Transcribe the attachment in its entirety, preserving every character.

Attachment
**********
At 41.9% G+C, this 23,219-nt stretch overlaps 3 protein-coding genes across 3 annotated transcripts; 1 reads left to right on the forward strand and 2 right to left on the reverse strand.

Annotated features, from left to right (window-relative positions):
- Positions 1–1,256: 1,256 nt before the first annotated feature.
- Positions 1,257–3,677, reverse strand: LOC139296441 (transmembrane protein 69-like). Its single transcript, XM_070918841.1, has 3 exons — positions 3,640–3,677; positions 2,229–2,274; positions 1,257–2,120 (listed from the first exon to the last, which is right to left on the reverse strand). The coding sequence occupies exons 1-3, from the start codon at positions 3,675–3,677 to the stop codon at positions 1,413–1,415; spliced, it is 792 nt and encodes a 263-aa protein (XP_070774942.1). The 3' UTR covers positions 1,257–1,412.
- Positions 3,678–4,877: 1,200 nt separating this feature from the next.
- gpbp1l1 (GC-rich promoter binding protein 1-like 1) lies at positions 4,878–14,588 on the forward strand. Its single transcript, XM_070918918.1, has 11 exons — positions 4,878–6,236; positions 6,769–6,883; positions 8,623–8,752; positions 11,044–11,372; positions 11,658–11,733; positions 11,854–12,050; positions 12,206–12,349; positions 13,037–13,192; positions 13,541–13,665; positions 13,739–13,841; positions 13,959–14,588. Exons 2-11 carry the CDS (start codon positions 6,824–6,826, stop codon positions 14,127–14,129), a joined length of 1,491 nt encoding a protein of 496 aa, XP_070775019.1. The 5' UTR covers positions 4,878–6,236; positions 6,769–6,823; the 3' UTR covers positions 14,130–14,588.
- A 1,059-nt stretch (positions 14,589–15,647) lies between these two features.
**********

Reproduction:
At 41.9% G+C, this 23,219-nt stretch overlaps 3 protein-coding genes across 3 annotated transcripts; 1 reads left to right on the forward strand and 2 right to left on the reverse strand.

Annotated features, from left to right (window-relative positions):
- Positions 1–1,256: 1,256 nt before the first annotated feature.
- Positions 1,257–3,677, reverse strand: LOC139296441 (transmembrane protein 69-like). Its single transcript, XM_070918841.1, has 3 exons — positions 3,640–3,677; positions 2,229–2,274; positions 1,257–2,120 (listed from the first exon to the last, which is right to left on the reverse strand). The coding sequence occupies exons 1-3, from the start codon at positions 3,675–3,677 to the stop codon at positions 1,413–1,415; spliced, it is 792 nt and encodes a 263-aa protein (XP_070774942.1). The 3' UTR covers positions 1,257–1,412.
- Positions 3,678–4,877: 1,200 nt separating this feature from the next.
- gpbp1l1 (GC-rich promoter binding protein 1-like 1) lies at positions 4,878–14,588 on the forward strand. Its single transcript, XM_070918918.1, has 11 exons — positions 4,878–6,236; positions 6,769–6,883; positions 8,623–8,752; positions 11,044–11,372; positions 11,658–11,733; positions 11,854–12,050; positions 12,206–12,349; positions 13,037–13,192; positions 13,541–13,665; positions 13,739–13,841; positions 13,959–14,588. Exons 2-11 carry the CDS (start codon positions 6,824–6,826, stop codon positions 14,127–14,129), a joined length of 1,491 nt encoding a protein of 496 aa, XP_070775019.1. The 5' UTR covers positions 4,878–6,236; positions 6,769–6,823; the 3' UTR covers positions 14,130–14,588.
- A 1,059-nt stretch (positions 14,589–15,647) lies between these two features.